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Neurobiology of Aging, 2019. n, 1-10, DOI: https://doi.org/10.1016/j.neurobiolaging.2019.10.011
Differences in Neuroimaging Features of Early- versus Late-onset Nonfluent/Agrammatic Primary Progressive Aphasia
Jin San Lee, Sole Yoo; Seongbeom Park; Hee Jin Kim; Key-Chung Park; Joon-Kyung Seong; Mee Kyung Suh; Juyoun Lee; Hyemin Jang; Ko Woon Kim; Yeshin Kim; Soo Hyun Cho; Seung Joo Kim; Jun Pyo Kim; Young Hee Jung; Eun-Joo Kim; nYeon-Lim Suh; Samuel N. Lockhart; WilliamW. Seeley; Duk L. Na; SangWon Seo
This study investigated distinct neuroimaging features measured by cortical thickness and subcortical structural shape abnormality in early-onset (EO, onset age <65 years) and late-onset (LO, onset age ≥65 years) nonfluent/agrammatic variant of primary progressive aphasia (nfvPPA) patients. Cortical thickness and subcortical structural shape analyses were performed using a surface-based method from 38 patients with nfvPPA and 76 cognitively normal individuals. To minimize the effects of physiological aging, we used W-scores in comparisons between the groups. The EO-nfvPPA group exhibited more extensive cortical thickness reductions predominantly in the left perisylvian, lateral and medial prefrontal, temporal, posterior cingulate, and precuneus regions than the LO-nfvPPA group. The EO-nfvPPA group also exhibited significantly greater subcortical structural shape abnormality than the LO-nfvPPA group, mainly in the left striatum, hippocampus, and amygdala. Our findings suggested that there were differences in neuroimaging features between these groups by the age of symptom onset, which might be explained by underlying heterogeneous neuropathological differences or the age-related brain reserve hypothesis.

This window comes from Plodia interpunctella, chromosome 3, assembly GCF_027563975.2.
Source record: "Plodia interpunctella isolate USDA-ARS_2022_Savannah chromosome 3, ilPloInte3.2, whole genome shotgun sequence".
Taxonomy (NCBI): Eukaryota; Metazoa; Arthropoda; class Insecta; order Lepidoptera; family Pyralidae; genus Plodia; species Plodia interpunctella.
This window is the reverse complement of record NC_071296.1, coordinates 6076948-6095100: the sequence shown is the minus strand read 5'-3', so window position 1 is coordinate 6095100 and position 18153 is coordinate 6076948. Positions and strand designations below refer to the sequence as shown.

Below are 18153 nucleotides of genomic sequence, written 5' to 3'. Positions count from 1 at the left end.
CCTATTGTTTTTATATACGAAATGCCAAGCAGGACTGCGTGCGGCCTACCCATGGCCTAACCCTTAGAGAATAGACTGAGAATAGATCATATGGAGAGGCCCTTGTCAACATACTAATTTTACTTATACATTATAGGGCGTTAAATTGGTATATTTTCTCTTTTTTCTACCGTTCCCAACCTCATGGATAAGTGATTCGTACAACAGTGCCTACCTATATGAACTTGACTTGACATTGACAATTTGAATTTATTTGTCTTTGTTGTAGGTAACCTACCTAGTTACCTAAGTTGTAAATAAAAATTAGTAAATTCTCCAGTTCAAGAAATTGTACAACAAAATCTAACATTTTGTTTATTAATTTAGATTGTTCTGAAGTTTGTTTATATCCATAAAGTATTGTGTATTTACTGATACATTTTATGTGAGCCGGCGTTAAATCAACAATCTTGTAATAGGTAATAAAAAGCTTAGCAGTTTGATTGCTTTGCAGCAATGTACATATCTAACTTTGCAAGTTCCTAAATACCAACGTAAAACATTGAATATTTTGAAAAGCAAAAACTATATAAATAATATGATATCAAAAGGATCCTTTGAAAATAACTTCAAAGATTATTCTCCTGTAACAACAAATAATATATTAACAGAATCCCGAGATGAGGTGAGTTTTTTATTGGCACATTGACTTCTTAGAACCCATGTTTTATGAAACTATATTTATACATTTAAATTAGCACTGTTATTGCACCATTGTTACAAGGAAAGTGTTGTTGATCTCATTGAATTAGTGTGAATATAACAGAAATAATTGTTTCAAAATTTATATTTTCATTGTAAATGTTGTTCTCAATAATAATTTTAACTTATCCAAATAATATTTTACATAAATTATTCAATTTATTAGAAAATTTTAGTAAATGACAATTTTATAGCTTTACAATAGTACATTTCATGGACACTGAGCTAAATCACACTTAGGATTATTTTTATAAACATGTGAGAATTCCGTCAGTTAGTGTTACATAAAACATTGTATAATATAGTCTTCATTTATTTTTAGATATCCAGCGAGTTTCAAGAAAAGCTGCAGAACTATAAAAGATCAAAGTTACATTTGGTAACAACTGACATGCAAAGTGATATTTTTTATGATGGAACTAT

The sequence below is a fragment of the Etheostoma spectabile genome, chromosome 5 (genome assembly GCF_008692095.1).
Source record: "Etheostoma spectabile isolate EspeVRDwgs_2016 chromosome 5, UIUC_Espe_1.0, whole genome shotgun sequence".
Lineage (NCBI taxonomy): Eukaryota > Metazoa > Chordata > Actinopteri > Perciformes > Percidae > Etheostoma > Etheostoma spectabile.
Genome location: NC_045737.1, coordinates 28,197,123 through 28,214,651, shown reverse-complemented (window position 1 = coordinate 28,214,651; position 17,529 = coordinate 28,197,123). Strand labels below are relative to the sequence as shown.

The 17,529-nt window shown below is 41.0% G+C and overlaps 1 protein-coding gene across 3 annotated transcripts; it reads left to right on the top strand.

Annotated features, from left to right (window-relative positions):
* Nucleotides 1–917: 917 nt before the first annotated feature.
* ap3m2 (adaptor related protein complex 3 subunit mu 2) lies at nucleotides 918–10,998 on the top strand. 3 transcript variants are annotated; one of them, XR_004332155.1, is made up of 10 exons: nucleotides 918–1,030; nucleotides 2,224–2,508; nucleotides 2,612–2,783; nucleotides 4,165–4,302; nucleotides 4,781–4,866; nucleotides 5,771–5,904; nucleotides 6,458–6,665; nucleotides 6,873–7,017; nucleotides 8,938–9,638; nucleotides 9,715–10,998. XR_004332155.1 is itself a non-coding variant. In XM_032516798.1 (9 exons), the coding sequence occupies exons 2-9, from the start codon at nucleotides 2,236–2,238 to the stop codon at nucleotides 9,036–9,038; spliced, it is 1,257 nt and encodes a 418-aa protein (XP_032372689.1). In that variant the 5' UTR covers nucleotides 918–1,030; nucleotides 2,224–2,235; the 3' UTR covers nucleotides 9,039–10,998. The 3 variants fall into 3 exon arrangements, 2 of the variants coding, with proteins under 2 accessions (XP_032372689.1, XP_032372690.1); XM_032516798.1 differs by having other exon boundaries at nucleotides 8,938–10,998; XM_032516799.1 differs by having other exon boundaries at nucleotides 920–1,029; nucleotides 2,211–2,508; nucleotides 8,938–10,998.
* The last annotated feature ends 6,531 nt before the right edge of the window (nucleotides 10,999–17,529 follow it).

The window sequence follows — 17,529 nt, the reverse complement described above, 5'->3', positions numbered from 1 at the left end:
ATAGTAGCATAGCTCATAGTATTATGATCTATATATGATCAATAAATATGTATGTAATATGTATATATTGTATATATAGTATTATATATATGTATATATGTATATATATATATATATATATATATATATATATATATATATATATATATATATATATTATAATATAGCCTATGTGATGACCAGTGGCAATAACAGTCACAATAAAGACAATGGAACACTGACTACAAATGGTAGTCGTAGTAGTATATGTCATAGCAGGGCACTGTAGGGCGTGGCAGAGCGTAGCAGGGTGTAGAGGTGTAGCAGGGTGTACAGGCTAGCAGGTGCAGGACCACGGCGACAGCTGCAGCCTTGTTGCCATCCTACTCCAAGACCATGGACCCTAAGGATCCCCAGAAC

- DOI: https://doi.org/10.1016/j.neurobiolaging.2019.10.011
- ISBN or ISSN: 0197-4580
- 본 연구는 질병관리본부 연구개발과제연구비를 지원받아 수행되었습니다.
- This research was supported by a fund by Research of Korea Centers for Disease Control and Prevention.